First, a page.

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Martha Hall Findlay has been candid about her continuing interest in leading the Liberals and has been talking about the policies she would like to introduce. Last spring, for instance, she argued in an opinion piece in The Globe and Mail that Canada’s system of supply management is regressive, costly for consumers, and should be dismantled. (SEAN KILPATRICK/THE CANADIAN PRESS)
Martha Hall Findlay has been candid about her continuing interest in leading the Liberals and has been talking about the policies she would like to introduce. Last spring, for instance, she argued in an opinion piece in The Globe and Mail that Canada’s system of supply management is regressive, costly for consumers, and should be dismantled. (SEAN KILPATRICK/THE CANADIAN PRESS)

Martha Hall Findlay, a 2006 contender, mulls run for Liberal leader Add to ...

With debt from a six-year-old Liberal leadership bid nearly behind her, Martha Hall Findlay is thinking about making another run to lead the federal party.

Ms. Hall Findlay, a Toronto lawyer and former MP who was first to enter the race for leadership of the Liberals in 2006, announced Wednesday that she has raised enough money to pay off the remainder of what she borrowed to finance that campaign.

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“I have been clear for months that I would not consider a run for the Liberal leadership with an outstanding debt,” said Ms. Hall Findlay, who lost on the first ballot of the contest that was won by Quebec MP Stéphane Dion.

“With that done,” she said in a statement, “I will now take some time to thank all those who have shown such tremendous support and to contemplate next steps.”

If she does take part in the race which officially starts next month and wraps up in April, she would be joining frontrunner Justin Trudeau, a Quebec MP, and three other declared candidates who do not hold seats in Parliament.

In September, Ms. Hall Findlay still owed more than $20,000 from the 2006 campaign – all of it to herself.

Rules introduced by the Conservative government a few weeks into the 2006 race prevented any donor from ever giving more than $1,100, in total, to candidates in a single leadership contest. That meant any donor who had already given $1,100 to any other candidate could never donate to Ms. Hall Findlay.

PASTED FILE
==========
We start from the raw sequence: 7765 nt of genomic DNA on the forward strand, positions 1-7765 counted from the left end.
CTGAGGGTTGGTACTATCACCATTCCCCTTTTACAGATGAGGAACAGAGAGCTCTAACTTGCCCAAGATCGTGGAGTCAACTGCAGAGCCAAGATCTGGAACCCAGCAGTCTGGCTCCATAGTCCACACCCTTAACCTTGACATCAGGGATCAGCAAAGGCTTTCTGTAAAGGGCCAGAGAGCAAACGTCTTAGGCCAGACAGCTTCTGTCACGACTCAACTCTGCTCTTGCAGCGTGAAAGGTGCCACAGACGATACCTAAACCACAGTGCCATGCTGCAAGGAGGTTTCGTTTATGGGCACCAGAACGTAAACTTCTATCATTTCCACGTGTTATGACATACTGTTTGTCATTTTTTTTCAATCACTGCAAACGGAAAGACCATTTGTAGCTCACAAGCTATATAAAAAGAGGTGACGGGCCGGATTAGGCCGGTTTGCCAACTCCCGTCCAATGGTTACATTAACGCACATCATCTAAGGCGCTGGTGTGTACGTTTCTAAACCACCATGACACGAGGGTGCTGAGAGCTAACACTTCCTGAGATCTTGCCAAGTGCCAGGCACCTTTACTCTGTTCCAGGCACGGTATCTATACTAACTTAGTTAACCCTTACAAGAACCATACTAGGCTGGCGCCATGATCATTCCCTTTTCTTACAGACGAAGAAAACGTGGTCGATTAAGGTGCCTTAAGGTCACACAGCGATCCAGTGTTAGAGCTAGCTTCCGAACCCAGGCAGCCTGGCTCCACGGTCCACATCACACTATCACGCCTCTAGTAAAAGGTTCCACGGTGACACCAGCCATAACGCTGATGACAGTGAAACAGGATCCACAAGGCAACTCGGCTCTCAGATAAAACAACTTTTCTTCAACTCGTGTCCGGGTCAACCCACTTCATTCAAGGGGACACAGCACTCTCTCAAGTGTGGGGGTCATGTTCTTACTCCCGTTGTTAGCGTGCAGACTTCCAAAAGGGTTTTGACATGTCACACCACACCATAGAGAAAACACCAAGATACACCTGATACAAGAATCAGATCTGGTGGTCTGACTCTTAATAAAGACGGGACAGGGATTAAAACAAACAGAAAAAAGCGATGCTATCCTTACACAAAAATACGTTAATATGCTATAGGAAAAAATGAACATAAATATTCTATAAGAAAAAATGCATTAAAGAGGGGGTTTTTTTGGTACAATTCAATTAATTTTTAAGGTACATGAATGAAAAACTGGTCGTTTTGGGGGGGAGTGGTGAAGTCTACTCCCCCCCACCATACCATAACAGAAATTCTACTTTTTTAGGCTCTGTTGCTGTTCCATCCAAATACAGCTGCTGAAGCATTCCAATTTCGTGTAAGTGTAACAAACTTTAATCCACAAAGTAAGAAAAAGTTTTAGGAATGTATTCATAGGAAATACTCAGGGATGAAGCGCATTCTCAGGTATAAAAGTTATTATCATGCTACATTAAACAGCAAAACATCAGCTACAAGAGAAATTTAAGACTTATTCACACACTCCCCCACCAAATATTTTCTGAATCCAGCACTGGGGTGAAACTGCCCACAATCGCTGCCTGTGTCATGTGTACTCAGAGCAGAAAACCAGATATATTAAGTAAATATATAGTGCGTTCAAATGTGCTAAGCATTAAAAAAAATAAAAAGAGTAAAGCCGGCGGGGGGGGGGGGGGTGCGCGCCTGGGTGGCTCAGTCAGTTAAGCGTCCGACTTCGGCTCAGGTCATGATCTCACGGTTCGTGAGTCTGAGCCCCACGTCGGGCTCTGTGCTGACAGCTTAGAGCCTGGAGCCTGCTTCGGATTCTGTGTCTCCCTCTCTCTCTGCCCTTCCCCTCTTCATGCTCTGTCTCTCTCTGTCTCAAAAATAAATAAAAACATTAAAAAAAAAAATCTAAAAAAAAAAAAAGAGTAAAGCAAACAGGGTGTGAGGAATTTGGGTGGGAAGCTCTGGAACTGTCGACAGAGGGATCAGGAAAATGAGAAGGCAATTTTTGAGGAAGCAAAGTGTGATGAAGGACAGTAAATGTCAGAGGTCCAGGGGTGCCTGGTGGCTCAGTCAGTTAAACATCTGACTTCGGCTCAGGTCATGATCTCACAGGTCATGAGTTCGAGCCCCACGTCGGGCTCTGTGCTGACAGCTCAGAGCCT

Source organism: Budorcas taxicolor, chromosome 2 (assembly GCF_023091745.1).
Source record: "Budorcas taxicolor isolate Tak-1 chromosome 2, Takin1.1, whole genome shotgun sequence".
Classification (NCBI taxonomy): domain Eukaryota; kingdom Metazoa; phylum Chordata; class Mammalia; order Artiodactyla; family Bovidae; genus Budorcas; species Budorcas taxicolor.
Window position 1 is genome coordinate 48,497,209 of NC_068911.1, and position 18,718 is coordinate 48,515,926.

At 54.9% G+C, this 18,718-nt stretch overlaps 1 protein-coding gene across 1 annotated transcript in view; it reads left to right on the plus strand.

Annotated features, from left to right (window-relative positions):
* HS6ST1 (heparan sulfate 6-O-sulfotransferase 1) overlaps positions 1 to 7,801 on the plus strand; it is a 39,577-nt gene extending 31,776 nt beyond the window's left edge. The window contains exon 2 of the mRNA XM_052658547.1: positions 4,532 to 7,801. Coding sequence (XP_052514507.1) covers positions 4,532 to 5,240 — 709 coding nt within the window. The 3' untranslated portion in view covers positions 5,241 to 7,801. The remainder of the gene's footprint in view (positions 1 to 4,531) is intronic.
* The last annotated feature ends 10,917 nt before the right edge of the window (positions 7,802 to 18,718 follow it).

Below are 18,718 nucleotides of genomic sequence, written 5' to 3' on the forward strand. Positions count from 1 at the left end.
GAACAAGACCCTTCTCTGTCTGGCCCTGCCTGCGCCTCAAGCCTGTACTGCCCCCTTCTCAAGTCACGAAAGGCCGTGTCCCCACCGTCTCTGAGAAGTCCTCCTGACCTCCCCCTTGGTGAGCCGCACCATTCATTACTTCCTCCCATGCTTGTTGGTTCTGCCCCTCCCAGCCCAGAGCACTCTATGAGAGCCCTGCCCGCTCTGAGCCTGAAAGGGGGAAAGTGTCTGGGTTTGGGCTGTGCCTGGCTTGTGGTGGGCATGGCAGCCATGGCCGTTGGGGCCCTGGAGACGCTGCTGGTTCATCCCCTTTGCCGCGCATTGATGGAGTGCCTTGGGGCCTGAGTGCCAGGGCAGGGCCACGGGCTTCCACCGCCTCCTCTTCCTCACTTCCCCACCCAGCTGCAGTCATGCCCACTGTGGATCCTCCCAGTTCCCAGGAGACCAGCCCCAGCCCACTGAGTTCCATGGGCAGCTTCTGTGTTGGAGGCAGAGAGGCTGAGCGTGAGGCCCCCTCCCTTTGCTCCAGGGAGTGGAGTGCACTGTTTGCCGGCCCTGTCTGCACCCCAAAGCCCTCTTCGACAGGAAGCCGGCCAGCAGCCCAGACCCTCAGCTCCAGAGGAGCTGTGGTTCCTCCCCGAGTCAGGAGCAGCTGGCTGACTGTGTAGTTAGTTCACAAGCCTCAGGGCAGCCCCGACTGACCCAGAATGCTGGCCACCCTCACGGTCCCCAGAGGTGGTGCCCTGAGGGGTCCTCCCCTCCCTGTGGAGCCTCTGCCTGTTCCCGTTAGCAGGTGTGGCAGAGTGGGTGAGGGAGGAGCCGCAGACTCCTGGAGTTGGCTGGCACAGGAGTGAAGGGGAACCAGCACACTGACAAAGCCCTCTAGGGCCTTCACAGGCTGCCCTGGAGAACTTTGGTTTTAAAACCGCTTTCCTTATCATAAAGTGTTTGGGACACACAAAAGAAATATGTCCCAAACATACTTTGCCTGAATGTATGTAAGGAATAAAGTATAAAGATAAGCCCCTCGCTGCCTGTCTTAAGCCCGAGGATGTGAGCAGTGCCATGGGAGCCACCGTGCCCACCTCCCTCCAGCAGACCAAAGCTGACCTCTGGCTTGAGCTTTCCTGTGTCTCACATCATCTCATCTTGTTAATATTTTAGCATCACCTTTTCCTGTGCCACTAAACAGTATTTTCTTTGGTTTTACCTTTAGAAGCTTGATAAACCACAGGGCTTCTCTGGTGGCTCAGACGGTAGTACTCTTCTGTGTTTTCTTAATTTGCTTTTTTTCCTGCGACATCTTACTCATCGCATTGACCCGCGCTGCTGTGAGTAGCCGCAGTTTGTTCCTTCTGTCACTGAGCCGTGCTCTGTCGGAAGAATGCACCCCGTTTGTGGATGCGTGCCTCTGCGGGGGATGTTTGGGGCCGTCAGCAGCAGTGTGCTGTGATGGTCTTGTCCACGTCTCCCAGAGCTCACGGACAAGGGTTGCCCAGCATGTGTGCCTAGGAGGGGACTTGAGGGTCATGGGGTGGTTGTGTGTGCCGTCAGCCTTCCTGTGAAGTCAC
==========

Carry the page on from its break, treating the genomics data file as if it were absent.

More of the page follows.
With the party’s popularity waning and the pool of card-carrying Liberal donors practically exhausted, it has not been easy for her to raise funds, one donor at a time, to pay for a contest she lost six years ago.

The government has recently introduced a bill to change the law and make it less onerous. But there is no telling how long it will take to work its way through Parliament.

A judge ruled earlier this year that she and two other candidates from the same race – Hedy Fry and Joe Volpe – had broken the Canada Elections Act by failing to repay their loans within the required amount of time. Ken Dryden, another contender, also has leadership debts but received an extension.

Because she exhausted two extensions of the original deadline for returning the money she borrowed to finance her campaigns, Ms. Hall Findlay will not be able to simply hand over the cash and clear her name. Instead, Elections Canada officials said Wednesday, she will have to go to court and ask to make a payment.

But she is clearly happy that the major hurdle has been crossed.

“There is no question, raising the funds required was a challenge due to the very difficult finance rules,” Ms. Hall Findlay said in the statement. “But, we did it, and we did it with the support of hundreds of Canadians from all across the country – we’ve received an incredible amount of support.”

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